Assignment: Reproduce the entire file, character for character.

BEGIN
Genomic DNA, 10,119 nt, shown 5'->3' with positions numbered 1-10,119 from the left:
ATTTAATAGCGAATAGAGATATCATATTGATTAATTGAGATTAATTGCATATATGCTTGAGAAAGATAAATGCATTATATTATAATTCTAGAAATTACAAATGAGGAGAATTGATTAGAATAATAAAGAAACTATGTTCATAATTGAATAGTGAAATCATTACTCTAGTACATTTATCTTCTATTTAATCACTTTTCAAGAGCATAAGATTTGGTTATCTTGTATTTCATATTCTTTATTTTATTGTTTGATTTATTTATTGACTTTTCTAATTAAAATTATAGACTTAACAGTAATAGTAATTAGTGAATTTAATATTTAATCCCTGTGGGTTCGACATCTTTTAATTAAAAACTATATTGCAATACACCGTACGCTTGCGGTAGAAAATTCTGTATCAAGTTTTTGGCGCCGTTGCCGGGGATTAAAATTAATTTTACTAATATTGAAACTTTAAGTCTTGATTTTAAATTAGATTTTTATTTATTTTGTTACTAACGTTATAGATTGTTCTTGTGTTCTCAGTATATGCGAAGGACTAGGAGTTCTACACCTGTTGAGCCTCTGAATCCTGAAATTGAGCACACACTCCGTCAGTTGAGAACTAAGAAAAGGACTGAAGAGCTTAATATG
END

Genomic DNA, 10,119 nt, shown 5'->3' with positions numbered 1-10,119 from the left:
ATTTAATAGCGAATAGAGATATCATATTGATTAATTGAGATTAATTGCATATATGCTTGAGAAAGATAAATGCATTATATTATAATTCTAGAAATTACAAATGAGGAGAATTGATTAGAATAATAAAGAAACTATGTTCATAATTGAATAGTGAAATCATTACTCTAGTACATTTATCTTCTATTTAATCACTTTTCAAGAGCATAAGATTTGGTTATCTTGTATTTCATATTCTTTATTTTATTGTTTGATTTATTTATTGACTTTTCTAATTAAAATTATAGACTTAACAGTAATAGTAATTAGTGAATTTAATATTTAATCCCTGTGGGTTCGACATCTTTTAATTAAAAACTATATTGCAATACACCGTACGCTTGCGGTAGAAAATTCTGTATCAAGTTTTTGGCGCCGTTGCCGGGGATTAAAATTAATTTTACTAATATTGAAACTTTAAGTCTTGATTTTAAATTAGATTTTTATTTATTTTGTTACTAACGTTATAGATTGTTCTTGTGTTCTCAGTATATGCGAAGGACTAGGAGTTCTACACCTGTTGAGCCTCTGAATCCTGAAATTGAGCACACACTCCGTCAGTTGAGAACTAAGAAAAGGACTGAAGAGCTTAATATG